Ron Estrada is a Programmer Analyst with the University of New Mexico. Ron contributed to the development of the database and web site back-end. Ron hopes this project can inform the research community with innovative ways to bridge researcher's access to important scientific data and improved collaboration procedures with IT.
Heather Edgar is a biocultural anthropologist interested in the way that culture and history shapes the biology of populations, especially in terms of admixture and health. Her research is focused on the U.S. and Mexico. Additionally, she has conducted research to improve the application of dental morphology to the estimation of bioaffinity in forensic cases, and has developed large-scale database for research and teaching. She has received funding for her work from the National Institute of Justice, National Institutes of Health, National Science Foundation, and the National Park Service.
Maxwell Museum of Anthropology Orthodontic Case File System: https://hsc.unm.edu/programs/ocfs/
Heritage New Mexico: http://heritagenm.unm.edu/
In addition to being the Project Manager for the NMDID Research Project, Grace Faustino is the IT Project Manager for the Office of the Vice President for Research (OVPR). Grace earned her Bachelors in Computer Science from NMSU and a Masters in Organizational Learning and Instructional Technology from the University of New Mexico. As the IT Project Manager Ms Faustino oversees internal and inter disciplinary IT projects for the OVPR. Additionally, part of her role as the Research IT Liaison on UNM's Research Technology Advisory Board, Ms Faustino supports the Director for Advanced Research Computing and Special Assistant to the Vice President for Research and oversees major research technology initiatives to support UNM’s research activity.
Kethery Haber is a radiologic technologist with experience in radiology, computed tomography, mammography, interventional radiology, and MRI. She is the supervisor of forensic imaging at The Office of the Medical Investigator in Albuquerque, NM. She contributed to the database by performing the CT scans on a great deal of the subjects, and by providing valuable information on over 9000 scans. Kethery started her career in dental radiology, and then moved into medical radiology. She has been in the dental and medical field for 31 years.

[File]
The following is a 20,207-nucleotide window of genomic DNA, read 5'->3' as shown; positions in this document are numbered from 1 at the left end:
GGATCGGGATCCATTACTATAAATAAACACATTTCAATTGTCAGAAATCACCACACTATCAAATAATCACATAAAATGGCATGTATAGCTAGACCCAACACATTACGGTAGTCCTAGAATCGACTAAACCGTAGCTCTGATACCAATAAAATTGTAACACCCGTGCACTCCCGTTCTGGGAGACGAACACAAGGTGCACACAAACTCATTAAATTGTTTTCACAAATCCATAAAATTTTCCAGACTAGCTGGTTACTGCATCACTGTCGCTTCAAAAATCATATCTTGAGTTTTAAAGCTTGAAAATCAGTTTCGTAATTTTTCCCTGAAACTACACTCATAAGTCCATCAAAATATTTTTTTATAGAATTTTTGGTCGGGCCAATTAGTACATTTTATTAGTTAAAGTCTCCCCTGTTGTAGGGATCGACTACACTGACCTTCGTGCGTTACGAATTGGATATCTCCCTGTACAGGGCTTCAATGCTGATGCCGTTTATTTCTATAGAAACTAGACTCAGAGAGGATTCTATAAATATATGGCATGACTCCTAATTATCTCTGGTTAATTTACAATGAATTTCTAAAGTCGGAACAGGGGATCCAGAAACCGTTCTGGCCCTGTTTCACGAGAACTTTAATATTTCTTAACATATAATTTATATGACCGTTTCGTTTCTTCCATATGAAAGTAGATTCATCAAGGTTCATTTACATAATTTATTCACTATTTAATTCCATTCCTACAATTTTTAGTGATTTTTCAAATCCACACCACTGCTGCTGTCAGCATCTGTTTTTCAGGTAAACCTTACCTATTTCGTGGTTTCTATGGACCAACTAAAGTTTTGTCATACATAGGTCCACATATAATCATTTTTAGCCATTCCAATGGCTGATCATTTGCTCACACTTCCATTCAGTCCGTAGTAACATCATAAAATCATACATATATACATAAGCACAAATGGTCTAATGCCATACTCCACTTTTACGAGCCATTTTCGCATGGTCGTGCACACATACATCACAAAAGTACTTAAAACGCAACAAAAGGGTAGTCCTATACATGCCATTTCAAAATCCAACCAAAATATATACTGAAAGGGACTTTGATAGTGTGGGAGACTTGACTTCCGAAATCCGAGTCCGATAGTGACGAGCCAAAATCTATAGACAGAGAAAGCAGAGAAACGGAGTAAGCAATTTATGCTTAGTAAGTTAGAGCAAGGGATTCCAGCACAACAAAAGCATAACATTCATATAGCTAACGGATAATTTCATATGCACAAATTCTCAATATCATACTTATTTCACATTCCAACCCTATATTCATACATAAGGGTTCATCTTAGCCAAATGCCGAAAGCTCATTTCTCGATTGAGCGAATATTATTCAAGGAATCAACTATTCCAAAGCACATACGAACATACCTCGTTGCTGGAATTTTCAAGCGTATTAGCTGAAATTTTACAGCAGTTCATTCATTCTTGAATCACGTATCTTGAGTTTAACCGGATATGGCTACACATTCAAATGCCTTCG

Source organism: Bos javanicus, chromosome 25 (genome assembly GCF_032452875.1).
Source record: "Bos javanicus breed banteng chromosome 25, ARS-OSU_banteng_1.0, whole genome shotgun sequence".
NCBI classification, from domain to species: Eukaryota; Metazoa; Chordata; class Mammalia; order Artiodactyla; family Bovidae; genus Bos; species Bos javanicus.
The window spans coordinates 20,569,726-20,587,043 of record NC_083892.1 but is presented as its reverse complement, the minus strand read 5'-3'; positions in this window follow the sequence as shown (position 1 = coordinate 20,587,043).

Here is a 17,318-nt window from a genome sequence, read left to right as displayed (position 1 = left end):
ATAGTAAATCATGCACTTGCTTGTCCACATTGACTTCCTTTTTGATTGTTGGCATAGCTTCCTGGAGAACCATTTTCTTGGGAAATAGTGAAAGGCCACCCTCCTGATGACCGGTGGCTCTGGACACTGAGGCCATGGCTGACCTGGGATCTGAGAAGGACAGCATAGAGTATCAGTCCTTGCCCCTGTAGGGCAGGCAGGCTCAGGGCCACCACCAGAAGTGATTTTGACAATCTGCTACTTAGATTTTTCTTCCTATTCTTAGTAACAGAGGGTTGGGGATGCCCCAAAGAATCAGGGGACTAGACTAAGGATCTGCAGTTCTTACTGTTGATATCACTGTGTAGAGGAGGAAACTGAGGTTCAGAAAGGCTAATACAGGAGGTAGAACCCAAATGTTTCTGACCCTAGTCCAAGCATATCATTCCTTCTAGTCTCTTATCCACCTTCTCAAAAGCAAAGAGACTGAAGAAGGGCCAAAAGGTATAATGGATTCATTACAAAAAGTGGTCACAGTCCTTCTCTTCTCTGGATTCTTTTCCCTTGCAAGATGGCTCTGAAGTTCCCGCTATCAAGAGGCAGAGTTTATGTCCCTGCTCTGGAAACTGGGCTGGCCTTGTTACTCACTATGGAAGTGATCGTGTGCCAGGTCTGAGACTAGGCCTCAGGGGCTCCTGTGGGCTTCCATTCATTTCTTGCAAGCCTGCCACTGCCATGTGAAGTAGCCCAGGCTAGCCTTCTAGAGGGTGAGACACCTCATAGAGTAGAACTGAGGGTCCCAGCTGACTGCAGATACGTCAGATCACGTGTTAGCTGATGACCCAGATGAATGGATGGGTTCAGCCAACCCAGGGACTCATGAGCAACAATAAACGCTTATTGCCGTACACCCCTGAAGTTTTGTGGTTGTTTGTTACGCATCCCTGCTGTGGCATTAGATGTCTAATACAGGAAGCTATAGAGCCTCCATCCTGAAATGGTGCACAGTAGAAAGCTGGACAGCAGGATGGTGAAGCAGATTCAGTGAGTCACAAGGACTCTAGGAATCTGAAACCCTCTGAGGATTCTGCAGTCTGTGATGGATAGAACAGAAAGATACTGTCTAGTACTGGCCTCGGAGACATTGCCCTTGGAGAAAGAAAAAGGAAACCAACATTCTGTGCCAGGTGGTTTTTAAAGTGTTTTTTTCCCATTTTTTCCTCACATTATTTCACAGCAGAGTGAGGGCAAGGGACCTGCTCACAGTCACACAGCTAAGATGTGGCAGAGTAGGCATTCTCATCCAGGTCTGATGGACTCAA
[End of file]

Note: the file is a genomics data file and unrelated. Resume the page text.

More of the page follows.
Emily Moes is the graduate assistant for the NMDID, leading a team of students collecting lifestyle and health information for everyone included in this database. She is a student at the University of New Mexico in Evolutionary Anthropology. Her research focuses on intergenerational impacts of structural violence in Colonial Mexico. Broadly, she is interested in growth and development, and how juvenile remains can inform us about early life stress.
Erik is a Senior Web Designer for UNM's College of Arts & Sciences. Erik focuses on front-end development and usabilty. Erik's contribution to the project is in the overall site development and planning focusing on the client-end design and processes.